An increase in fraudulent private placement offerings has state regulators pushing for tougher regulatory reforms that will give them more control and oversight of private placement issuers. In particular, states securities regulators want authority to control those issuers that have prior convictions for securities fraud or other offenses. Case in point: Medical Capital Holdings.
The Securities and Exchange Commission (SEC) filed fraud charges against Medical Capital in July for private placement sales totaling $77 million. In the complaint, the SEC accuses Medical Capital and its principals of defrauding investors and misappropriating about $18.5 million of investor funds. The regulator also alleges that Medical Capital misrepresented the private placements by failing to inform investors that it had defaulted on loans connected to prior offerings, as well as was late in making payments to investors on principal and/or interest.
Following the SEC’s charges, it’s been determined that a number of broker/dealers knowingly marketed and sold unregistered Medical Capital notes to thousands of unsuspecting investors.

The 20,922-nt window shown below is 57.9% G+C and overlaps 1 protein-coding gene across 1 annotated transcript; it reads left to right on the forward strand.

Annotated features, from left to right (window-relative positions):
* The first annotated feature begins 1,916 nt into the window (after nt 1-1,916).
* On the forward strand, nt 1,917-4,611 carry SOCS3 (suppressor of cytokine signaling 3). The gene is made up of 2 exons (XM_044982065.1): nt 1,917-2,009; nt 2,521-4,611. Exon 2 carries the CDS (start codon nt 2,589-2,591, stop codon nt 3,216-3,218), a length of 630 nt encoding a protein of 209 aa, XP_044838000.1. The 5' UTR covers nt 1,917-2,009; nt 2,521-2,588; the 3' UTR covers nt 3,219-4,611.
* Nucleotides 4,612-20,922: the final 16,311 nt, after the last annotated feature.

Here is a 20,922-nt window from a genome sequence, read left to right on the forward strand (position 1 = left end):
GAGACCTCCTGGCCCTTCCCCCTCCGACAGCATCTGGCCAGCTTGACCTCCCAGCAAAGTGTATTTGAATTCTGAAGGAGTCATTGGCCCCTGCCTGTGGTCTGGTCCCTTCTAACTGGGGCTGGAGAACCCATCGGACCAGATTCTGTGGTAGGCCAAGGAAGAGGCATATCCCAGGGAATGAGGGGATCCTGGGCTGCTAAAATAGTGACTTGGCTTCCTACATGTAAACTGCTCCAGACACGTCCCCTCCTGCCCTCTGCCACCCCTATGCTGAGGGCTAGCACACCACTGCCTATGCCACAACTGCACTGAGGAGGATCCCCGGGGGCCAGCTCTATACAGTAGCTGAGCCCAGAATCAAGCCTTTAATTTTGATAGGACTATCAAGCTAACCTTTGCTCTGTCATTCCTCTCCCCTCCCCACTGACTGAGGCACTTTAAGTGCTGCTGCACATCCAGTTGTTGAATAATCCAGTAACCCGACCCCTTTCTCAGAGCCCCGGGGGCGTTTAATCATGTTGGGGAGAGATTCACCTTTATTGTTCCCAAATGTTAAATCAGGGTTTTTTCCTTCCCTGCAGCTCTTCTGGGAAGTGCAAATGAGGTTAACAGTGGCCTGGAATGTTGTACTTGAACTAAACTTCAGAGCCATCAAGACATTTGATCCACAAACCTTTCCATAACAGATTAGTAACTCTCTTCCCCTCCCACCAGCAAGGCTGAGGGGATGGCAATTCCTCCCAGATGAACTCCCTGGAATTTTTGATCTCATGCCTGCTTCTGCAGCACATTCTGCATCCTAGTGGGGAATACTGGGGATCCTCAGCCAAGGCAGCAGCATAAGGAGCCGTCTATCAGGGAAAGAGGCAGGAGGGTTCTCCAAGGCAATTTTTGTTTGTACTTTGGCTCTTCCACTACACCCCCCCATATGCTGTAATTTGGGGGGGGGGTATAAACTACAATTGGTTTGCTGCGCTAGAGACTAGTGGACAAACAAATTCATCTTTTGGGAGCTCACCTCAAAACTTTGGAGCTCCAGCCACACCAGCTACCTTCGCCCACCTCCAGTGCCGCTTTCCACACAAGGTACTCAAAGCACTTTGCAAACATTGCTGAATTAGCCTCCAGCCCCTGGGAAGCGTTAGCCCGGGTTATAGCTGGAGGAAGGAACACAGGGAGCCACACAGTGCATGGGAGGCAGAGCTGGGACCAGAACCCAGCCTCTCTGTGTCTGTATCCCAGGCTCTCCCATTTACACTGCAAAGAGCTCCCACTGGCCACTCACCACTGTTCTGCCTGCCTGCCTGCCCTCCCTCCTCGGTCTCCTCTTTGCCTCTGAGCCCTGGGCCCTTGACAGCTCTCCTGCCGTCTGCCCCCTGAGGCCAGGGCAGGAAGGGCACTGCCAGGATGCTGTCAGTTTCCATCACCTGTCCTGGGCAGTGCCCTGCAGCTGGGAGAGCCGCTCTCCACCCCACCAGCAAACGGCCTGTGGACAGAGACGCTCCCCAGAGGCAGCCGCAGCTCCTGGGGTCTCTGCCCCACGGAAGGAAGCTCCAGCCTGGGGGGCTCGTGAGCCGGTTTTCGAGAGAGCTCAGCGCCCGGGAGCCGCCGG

As reported Dec. 1 by Investment News, examples of private placement deals like those involving Medical Capital are one reason state regulators are calling for more authority over private-offering issuers with prior convictions for securities fraud. As it currently stands, private placements are generally exempt from review, which means state have no power to shut down issuers with past problems from selling private placements in the future.
“Before the North American Securities Administrators Association (NSMIA), if John Brown wanted to do a private placement but he had been convicted of securities fraud, he couldn’t use the exemption,” said Texas Securities Commissioner Denise Crawford, who is president of NASAA. “After NSMIA, the same John Brown could use the exemption” to sell private placements without registering,” the Investment News article said.
On Jan. 14, 2010, state regulators from across the country appeared on Capitol Hill to voice their concerns over private placements to the Financial Crisis Inquiry Commission. The Commission, which was created in May 2009 by President Obama, has been charged with dissecting the root causes of the nation’s financial meltdown. The consensus among state regulators who provided testimony thus far: Give states back the authority to police private-placement offerings or be prepared to see more private placement frauds down the road.
IIf you were ill-advised about the risks of investing in private placement offerings, contact our securities fraud team. We will evaluate your situation and explain your options.